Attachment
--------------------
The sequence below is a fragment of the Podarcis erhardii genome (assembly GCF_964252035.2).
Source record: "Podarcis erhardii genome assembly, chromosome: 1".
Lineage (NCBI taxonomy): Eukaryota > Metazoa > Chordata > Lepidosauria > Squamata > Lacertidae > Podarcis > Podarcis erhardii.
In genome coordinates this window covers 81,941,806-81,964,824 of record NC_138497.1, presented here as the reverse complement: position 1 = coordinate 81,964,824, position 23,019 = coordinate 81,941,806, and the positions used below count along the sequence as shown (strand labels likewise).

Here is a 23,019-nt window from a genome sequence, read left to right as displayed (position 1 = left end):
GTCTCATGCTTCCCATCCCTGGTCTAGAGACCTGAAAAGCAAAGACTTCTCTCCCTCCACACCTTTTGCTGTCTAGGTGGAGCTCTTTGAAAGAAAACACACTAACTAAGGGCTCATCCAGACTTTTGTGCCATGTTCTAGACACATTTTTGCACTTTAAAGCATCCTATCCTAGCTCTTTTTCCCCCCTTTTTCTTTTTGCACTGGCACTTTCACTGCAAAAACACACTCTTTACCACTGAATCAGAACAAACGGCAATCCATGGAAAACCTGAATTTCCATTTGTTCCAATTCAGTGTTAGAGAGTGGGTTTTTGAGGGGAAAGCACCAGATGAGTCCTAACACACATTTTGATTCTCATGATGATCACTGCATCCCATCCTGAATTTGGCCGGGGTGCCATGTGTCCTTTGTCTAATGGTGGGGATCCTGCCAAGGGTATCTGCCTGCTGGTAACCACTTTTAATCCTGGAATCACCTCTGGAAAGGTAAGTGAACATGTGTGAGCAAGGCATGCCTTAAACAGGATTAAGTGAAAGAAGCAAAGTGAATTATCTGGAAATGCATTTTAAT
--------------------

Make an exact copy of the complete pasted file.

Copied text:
The sequence below is a fragment of the Podarcis erhardii genome (assembly GCF_964252035.2).
Source record: "Podarcis erhardii genome assembly, chromosome: 1".
Lineage (NCBI taxonomy): Eukaryota > Metazoa > Chordata > Lepidosauria > Squamata > Lacertidae > Podarcis > Podarcis erhardii.
In genome coordinates this window covers 81,941,806-81,964,824 of record NC_138497.1, presented here as the reverse complement: position 1 = coordinate 81,964,824, position 23,019 = coordinate 81,941,806, and the positions used below count along the sequence as shown (strand labels likewise).

Here is a 23,019-nt window from a genome sequence, read left to right as displayed (position 1 = left end):
GTCTCATGCTTCCCATCCCTGGTCTAGAGACCTGAAAAGCAAAGACTTCTCTCCCTCCACACCTTTTGCTGTCTAGGTGGAGCTCTTTGAAAGAAAACACACTAACTAAGGGCTCATCCAGACTTTTGTGCCATGTTCTAGACACATTTTTGCACTTTAAAGCATCCTATCCTAGCTCTTTTTCCCCCCTTTTTCTTTTTGCACTGGCACTTTCACTGCAAAAACACACTCTTTACCACTGAATCAGAACAAACGGCAATCCATGGAAAACCTGAATTTCCATTTGTTCCAATTCAGTGTTAGAGAGTGGGTTTTTGAGGGGAAAGCACCAGATGAGTCCTAACACACATTTTGATTCTCATGATGATCACTGCATCCCATCCTGAATTTGGCCGGGGTGCCATGTGTCCTTTGTCTAATGGTGGGGATCCTGCCAAGGGTATCTGCCTGCTGGTAACCACTTTTAATCCTGGAATCACCTCTGGAAAGGTAAGTGAACATGTGTGAGCAAGGCATGCCTTAAACAGGATTAAGTGAAAGAAGCAAAGTGAATTATCTGGAAATGCATTTTAAT